By Catherine Wagley
By Channing Sargent
By L.A. Weekly critics
By Amanda Lewis
By Catherine Wagley
By Carol Cheh
By Keegan Hamilton
By Bill Raden
It's no secret: We, as a species, are more vicious than the most violent of dogs. What remains perplexing is that in the millennia since Homer, and his graphic descriptions of guts and brains being spewed onto battlefields in The Odyssey, that the mechanism in our brain that continues to turn off the empathy switch remains so persistent. Remember that photo of uniformed U.S. Army reservist, petite Lynndie England, giving the thumbs-up sign to the camera, a cigarette dangling from her lips, against the backdrop of naked, male Abu Ghraib prisoners she's been assigned to guard, one being forced to masturbate for the camera. Or of her dragging another naked prisoner around by a dog leash.
It recalls Gandhi's famous retort to the question, "What do you think of Western Civilization?" Gandhi replied, "I think it would be a good idea."
An image repeated in Juan Francisco Villa's disturbing and smoothly performed one-man autobiographical show, Empanada for a Dream (at Los Angeles Theatre Center through Nov. 18), is that of a Colombian drug lord — one of Villa's many uncles who have all failed to survive to age 33 on the Lower East Side — cutting a rival's throat, reaching into that now bloodied throat and pulling the victim's tongue down and out through the neck. Just to make a point.
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Meanwhile, over at Atwater Village Theatre, Circle X Theatre Company is presenting the new musical Bad Apples, with a book by Jim Leonard, lyrics and music by Rob Cairns and Beth Thornley, based on the prisoner-abuse scandal at Abu Ghraib prison in Iraq. On the face of it, this sounds like a horrible idea, leading inevitably to a musical that threatens to reduce an international tragedy to camp, or to treat it with portentous, operatic grandeur.
Bad Apples does neither, under John Langs' direction. Its musical-theater ancestors are Cabaret and Chicago — musicals that reach into the darkest crevices of human behavior with sardonic wit and a coating of sexuality. It also keeps probing the question of why somebody like Lynndie England, here named Lindsay Skinner (the terrific Kate Morgan Chadwick, in a spritely blend of needy and cavalier), would participate in such abuse.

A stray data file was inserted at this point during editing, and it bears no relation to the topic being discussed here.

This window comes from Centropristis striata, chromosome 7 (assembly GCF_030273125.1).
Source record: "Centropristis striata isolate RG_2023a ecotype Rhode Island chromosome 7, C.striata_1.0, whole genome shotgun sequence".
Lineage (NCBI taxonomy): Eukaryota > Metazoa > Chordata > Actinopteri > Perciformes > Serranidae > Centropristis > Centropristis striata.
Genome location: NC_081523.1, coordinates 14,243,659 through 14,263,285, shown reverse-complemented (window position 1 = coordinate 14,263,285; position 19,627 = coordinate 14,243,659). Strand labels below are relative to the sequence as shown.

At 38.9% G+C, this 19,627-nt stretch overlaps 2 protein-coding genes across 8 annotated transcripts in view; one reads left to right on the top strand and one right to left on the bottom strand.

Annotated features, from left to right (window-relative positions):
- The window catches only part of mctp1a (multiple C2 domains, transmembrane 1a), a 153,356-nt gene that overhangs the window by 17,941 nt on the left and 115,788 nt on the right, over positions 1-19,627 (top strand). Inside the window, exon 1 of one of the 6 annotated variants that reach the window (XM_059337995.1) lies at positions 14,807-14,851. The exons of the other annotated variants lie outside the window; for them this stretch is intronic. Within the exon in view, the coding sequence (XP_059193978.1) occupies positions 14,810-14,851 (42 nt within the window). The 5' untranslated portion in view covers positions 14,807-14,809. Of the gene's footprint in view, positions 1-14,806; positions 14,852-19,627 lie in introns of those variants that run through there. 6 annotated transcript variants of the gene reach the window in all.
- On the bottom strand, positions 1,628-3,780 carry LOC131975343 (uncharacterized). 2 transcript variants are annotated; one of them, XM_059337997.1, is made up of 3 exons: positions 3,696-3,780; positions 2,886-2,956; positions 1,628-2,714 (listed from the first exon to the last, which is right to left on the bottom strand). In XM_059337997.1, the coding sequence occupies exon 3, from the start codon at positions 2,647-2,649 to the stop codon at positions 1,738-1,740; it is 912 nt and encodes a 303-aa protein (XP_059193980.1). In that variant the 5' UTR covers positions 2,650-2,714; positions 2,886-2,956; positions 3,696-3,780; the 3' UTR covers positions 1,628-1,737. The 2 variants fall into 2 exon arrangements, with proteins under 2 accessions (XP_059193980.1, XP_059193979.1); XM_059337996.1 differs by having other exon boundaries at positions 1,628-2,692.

For the most part, the show doesn't attempt to explain the hole in the middle of Lindsay's self-worth; rather, amidst a series of flashbacks, it depicts scenes that simply reveal domestic circumstances that might trigger her cruelty: longings for affection, sex and devotion, all twisted into a toxic cycle of defiance and revenge. Mainly, these longings stem from a husband who may have abandoned her (he left to "lay cable" in another state), from growing up a dead-end town in Tennessee (England grew up in Arkansas), from her mother's diagnosis of breast cancer and from the romantic betrayal by a fellow soldier, St. Chuck Shepard (James Black), who has impregnated her. The character of Shepard appears to be spun from reservist Charles Graner, the apparent ringleader in the Abu Ghraib scandal.
The three-act musical turns on a love triangle among Skinner, Shepard and Shepard's commanding officer, Lt. Margaret Scott (Meghan McDonough) — also impregnated by Shepard. After her prosecution for her treatment of inmates, Scott makes the point to a hostile journalist that the problem of abuse started with policies set by Secretary of Defense Donald Rumsfeld (whose cryptic quote about "known knowns, known unknowns and unknown unknowns" reverberates through Cricket S. Myers' sound design) and Vice President Dick Cheney. They set clear policies allowing for torture, Scott insists, despite those policies having been outlawed by the Geneva Convention. Torture was practiced by private operatives and countenanced by a battery of commanding officers. Yet not a single officer was punished for the abuses they allowed and encouraged, Scott rages to audience applause.
The play's larger point about the thin veneer of civilization comes from a study (mentioned in the play) by Stanford University's Philip George Zimbardo, in which 24 clinically sane participants played roles of prisoner and guard. The two-week study was canceled after only six days, due to the escalating sadistic trauma to the "prisoners" from the sadism inflicted by the participants "playing" their guards.
All of this comes accompanied by a three-piece band, by songs of inexorable longing and desire and ambition sung in country ballads and rock ditties.
Rumsfeld blamed the scandal on a few "bad apples," but the musical takes a more far-reaching look at environments, both military and civilian, in which good apples are abandoned to rot.
In Empanada for a Dream, Juan Francisco Villa moves like a dancer in his 80-minute solo memory play about growing up on the Lower East Side amidst his massively extended Colombian family. He also has a richly textured voice and a physical dexterity that allow him to depict an almost bewildering array of characters, sometimes too bewildering to keep his sprawling portrait within its narrative frame, despite the heroic efforts of director/sound designer Alex Levy.
Much of this can be forgiven by the dream-play premise, in which Villa awakens at age 32, tortured by the nightmare that he won't survive to 33, for the simple reason that the cycles of vengeance within the drug culture that permeates his community don't permit men to live that long.